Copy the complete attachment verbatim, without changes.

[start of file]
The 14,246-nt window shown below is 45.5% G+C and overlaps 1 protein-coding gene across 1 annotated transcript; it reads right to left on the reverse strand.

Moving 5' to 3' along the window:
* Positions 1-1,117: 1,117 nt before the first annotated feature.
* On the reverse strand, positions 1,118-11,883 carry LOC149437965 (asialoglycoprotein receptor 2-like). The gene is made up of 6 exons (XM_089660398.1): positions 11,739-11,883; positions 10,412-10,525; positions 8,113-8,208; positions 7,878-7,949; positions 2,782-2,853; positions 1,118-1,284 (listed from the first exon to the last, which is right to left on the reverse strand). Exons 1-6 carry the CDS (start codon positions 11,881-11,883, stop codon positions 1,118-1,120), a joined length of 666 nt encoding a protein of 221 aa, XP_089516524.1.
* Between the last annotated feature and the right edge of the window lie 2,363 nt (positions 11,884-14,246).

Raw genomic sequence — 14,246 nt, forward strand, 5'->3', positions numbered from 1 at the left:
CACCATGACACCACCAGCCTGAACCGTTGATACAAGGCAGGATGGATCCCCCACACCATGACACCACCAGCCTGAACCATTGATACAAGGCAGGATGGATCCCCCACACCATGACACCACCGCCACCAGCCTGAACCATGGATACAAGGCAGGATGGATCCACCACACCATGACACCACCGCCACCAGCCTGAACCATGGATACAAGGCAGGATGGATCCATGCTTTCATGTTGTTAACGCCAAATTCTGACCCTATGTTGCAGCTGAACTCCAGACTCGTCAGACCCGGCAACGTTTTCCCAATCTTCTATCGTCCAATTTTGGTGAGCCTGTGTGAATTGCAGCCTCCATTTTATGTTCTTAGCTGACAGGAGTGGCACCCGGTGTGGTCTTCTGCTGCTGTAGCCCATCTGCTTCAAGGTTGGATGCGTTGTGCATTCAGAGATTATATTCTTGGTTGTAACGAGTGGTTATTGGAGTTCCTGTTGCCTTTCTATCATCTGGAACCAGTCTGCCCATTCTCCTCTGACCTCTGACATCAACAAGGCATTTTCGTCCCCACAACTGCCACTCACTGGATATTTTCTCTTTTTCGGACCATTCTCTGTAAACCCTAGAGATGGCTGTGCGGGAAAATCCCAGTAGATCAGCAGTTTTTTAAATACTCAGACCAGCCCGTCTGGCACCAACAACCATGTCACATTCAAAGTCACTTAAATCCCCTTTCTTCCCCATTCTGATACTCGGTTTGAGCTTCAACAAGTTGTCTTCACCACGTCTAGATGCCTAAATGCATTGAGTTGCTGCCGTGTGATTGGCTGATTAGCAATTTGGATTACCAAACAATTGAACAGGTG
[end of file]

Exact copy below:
The 14,246-nt window shown below is 45.5% G+C and overlaps 1 protein-coding gene across 1 annotated transcript; it reads right to left on the reverse strand.

Moving 5' to 3' along the window:
* Positions 1-1,117: 1,117 nt before the first annotated feature.
* On the reverse strand, positions 1,118-11,883 carry LOC149437965 (asialoglycoprotein receptor 2-like). The gene is made up of 6 exons (XM_089660398.1): positions 11,739-11,883; positions 10,412-10,525; positions 8,113-8,208; positions 7,878-7,949; positions 2,782-2,853; positions 1,118-1,284 (listed from the first exon to the last, which is right to left on the reverse strand). Exons 1-6 carry the CDS (start codon positions 11,881-11,883, stop codon positions 1,118-1,120), a joined length of 666 nt encoding a protein of 221 aa, XP_089516524.1.
* Between the last annotated feature and the right edge of the window lie 2,363 nt (positions 11,884-14,246).

Raw genomic sequence — 14,246 nt, forward strand, 5'->3', positions numbered from 1 at the left:
CACCATGACACCACCAGCCTGAACCGTTGATACAAGGCAGGATGGATCCCCCACACCATGACACCACCAGCCTGAACCATTGATACAAGGCAGGATGGATCCCCCACACCATGACACCACCGCCACCAGCCTGAACCATGGATACAAGGCAGGATGGATCCACCACACCATGACACCACCGCCACCAGCCTGAACCATGGATACAAGGCAGGATGGATCCATGCTTTCATGTTGTTAACGCCAAATTCTGACCCTATGTTGCAGCTGAACTCCAGACTCGTCAGACCCGGCAACGTTTTCCCAATCTTCTATCGTCCAATTTTGGTGAGCCTGTGTGAATTGCAGCCTCCATTTTATGTTCTTAGCTGACAGGAGTGGCACCCGGTGTGGTCTTCTGCTGCTGTAGCCCATCTGCTTCAAGGTTGGATGCGTTGTGCATTCAGAGATTATATTCTTGGTTGTAACGAGTGGTTATTGGAGTTCCTGTTGCCTTTCTATCATCTGGAACCAGTCTGCCCATTCTCCTCTGACCTCTGACATCAACAAGGCATTTTCGTCCCCACAACTGCCACTCACTGGATATTTTCTCTTTTTCGGACCATTCTCTGTAAACCCTAGAGATGGCTGTGCGGGAAAATCCCAGTAGATCAGCAGTTTTTTAAATACTCAGACCAGCCCGTCTGGCACCAACAACCATGTCACATTCAAAGTCACTTAAATCCCCTTTCTTCCCCATTCTGATACTCGGTTTGAGCTTCAACAAGTTGTCTTCACCACGTCTAGATGCCTAAATGCATTGAGTTGCTGCCGTGTGATTGGCTGATTAGCAATTTGGATTACCAAACAATTGAACAGGTG